Few people actually feel comfortable talking about LGBTQ life inside prison. In honor of Pride Month, we challenge you to expand the conversation to show support and inclusivity for those who remain affected by social stigma in the hidden corners of our justice system.
All it takes is one” is what I keep hearing. I hear those words echoed all throughout society, from local electeds to those in the highest halls of power as I advocate for change in our system. They are referring to the next Willie Horton, a man convicted of murder who, out on a weekend furlough committed assault, robbery and rape over 30 years ago in 1987.
People use illegal cell phones in prison not only talk to their families, they may text, use social media and surf the internet. They can check Facebook, Instagram, search on Google and watch YouTube videos. The connection they seek can go beyond family to a bigger and wider linkage into the world.
This guide, created by Re:store Justice, is meant to help you determine if you are eligible to petition for resentencing under SB 1437.
yet the two have a special bond that requires love & hard work to preserve and build.
Twenty-Six Years Later
to the recent violent tragedies that have shaken up our communities and the country.
Re:store Justice works in partnership with incarcerated people, survivors of crime, district attorneys, and the community. Our mission is to re-imagine and reform our criminal justice system to be one of true inclusion and justice.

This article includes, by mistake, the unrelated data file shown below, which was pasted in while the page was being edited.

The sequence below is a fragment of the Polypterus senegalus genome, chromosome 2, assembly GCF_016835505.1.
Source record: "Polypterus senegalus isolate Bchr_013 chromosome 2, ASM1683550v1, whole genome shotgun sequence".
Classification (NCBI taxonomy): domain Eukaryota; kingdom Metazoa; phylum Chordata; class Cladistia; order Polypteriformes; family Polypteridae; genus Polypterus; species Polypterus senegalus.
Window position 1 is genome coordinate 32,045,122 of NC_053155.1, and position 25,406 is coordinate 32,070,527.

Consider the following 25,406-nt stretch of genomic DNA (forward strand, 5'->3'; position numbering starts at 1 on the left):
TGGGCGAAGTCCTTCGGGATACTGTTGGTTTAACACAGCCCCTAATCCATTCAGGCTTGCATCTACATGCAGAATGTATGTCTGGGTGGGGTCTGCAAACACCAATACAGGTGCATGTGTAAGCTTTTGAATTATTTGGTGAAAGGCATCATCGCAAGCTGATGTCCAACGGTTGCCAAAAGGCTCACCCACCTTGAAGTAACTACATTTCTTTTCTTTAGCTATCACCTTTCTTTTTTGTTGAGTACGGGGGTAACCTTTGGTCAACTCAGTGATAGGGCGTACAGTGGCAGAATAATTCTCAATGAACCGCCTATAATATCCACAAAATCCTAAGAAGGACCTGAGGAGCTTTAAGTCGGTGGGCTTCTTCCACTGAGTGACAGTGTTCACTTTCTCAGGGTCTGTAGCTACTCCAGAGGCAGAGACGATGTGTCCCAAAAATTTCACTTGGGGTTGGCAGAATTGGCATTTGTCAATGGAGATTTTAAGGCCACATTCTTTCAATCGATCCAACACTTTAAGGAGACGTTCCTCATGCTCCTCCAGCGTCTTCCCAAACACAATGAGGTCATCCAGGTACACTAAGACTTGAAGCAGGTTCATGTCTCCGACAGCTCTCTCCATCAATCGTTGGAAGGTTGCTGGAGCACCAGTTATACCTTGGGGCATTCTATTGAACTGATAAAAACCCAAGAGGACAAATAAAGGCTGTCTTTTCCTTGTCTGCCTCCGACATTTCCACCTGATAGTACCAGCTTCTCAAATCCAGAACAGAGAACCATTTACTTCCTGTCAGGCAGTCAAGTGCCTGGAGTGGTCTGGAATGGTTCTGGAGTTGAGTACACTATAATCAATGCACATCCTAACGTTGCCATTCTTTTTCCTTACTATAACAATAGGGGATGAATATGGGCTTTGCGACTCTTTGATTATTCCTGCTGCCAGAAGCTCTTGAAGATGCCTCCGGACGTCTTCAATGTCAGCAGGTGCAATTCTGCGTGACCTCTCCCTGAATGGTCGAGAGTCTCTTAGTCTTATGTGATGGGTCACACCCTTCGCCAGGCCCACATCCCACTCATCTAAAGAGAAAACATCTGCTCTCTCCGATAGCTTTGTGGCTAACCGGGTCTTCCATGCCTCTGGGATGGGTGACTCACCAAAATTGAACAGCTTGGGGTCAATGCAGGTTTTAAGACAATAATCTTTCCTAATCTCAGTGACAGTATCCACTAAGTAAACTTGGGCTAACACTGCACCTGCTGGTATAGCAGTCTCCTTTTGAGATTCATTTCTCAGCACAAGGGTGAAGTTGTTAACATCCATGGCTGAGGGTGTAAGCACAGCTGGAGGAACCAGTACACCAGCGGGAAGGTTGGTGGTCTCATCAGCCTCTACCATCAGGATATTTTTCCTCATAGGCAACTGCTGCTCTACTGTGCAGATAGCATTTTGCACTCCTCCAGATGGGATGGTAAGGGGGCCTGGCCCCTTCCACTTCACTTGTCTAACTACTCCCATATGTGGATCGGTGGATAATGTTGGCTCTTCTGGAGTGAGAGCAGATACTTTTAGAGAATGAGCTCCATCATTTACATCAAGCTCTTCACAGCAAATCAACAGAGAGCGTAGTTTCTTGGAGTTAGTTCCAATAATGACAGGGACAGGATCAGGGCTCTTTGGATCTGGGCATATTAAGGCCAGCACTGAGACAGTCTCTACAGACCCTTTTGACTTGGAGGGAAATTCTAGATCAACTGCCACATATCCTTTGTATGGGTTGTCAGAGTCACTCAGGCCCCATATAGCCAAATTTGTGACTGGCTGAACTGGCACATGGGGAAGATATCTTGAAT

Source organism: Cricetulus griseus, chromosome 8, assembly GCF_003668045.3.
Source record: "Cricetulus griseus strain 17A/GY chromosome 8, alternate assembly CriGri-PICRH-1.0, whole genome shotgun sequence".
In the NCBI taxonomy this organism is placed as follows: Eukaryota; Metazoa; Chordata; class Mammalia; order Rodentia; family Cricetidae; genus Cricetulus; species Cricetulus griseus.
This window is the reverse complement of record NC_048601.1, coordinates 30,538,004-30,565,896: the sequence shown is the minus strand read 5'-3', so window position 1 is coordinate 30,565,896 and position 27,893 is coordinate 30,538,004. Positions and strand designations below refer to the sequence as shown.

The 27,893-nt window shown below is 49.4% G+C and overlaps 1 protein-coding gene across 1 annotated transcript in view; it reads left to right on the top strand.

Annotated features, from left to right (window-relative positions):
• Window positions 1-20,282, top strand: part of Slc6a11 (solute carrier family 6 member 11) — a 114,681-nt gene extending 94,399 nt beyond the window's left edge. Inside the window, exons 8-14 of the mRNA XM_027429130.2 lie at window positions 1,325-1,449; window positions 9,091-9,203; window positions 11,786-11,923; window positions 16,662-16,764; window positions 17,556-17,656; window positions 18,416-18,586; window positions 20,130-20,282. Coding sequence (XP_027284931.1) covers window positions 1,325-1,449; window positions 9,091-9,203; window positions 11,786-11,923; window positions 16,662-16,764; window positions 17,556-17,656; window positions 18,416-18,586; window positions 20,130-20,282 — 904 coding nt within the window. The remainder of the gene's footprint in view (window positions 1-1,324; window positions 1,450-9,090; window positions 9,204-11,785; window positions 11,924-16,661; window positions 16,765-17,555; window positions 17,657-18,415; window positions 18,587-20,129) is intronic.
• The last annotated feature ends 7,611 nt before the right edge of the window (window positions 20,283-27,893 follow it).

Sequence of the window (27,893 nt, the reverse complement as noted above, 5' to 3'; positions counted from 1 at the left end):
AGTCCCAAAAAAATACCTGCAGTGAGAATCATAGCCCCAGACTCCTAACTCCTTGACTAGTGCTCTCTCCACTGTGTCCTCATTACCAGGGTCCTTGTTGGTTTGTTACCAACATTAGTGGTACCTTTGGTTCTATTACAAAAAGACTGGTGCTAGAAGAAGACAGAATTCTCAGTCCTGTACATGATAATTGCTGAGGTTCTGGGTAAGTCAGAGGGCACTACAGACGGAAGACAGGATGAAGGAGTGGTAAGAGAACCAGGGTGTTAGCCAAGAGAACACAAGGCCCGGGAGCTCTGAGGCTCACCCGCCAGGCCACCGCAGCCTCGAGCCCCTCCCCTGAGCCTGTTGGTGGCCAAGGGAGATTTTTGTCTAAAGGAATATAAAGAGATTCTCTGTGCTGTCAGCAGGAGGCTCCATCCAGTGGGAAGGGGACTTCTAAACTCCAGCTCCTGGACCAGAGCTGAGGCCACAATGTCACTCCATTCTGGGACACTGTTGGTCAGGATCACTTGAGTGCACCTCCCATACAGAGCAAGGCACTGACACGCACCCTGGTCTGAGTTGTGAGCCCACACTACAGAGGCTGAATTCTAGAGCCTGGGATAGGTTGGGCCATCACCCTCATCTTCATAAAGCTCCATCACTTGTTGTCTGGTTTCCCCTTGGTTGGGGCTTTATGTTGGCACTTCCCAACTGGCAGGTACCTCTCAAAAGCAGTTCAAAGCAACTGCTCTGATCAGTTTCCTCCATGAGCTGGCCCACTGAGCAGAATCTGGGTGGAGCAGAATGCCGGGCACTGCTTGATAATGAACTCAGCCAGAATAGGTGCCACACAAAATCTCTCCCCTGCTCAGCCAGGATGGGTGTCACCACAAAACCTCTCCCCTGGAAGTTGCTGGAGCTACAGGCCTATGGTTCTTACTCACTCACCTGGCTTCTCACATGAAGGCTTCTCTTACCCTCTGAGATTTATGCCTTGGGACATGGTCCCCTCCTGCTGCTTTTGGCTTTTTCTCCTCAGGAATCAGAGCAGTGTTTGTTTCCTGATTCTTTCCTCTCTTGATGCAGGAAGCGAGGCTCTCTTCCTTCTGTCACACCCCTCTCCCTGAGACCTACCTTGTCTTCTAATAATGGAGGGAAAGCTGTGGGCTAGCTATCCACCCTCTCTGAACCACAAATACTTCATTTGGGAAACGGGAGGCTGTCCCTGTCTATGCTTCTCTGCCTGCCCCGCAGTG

We recognize that basic dignity and equal rights for all is the foundation to freedom, justice, and peace in the world. We envision a fair criminal justice system – one guided by the principles of re:storative justice – that empowers directly impacted individuals to share their lived experiences to drive meaningful change from the inside-out. In working together to better understand each other, we believe in healing traumas, finding lasting solutions to crime, and building safer, healthier, and more equitable communities.
OUR GUIDING PRINCIPLE
Restorative justice is theory of justice, a framework to address harm, and a movement that seeks to transform people, relationships and our communities. Rooted in the traditional practices of Indigenous cultures around the world, restorative justice broadens the focus from punishment as justice to a system that creates healing and accountability by repairing harms and relationships. In practice, restorative justice brings together victims, offenders, and community members to address harms, identify needs, obligations, and the underlying causes of crime and conflict. Restorative justice provides opportunities for all parties to share their experiences and unique journey, provide healing to victims and survivors, restore offenders to their families and communities, and prevent future harms to interpersonal relationships and communities. While repair may not be always be possible, victims, offenders and the community can come together to transform and heal the harm and suffering that comes from violence.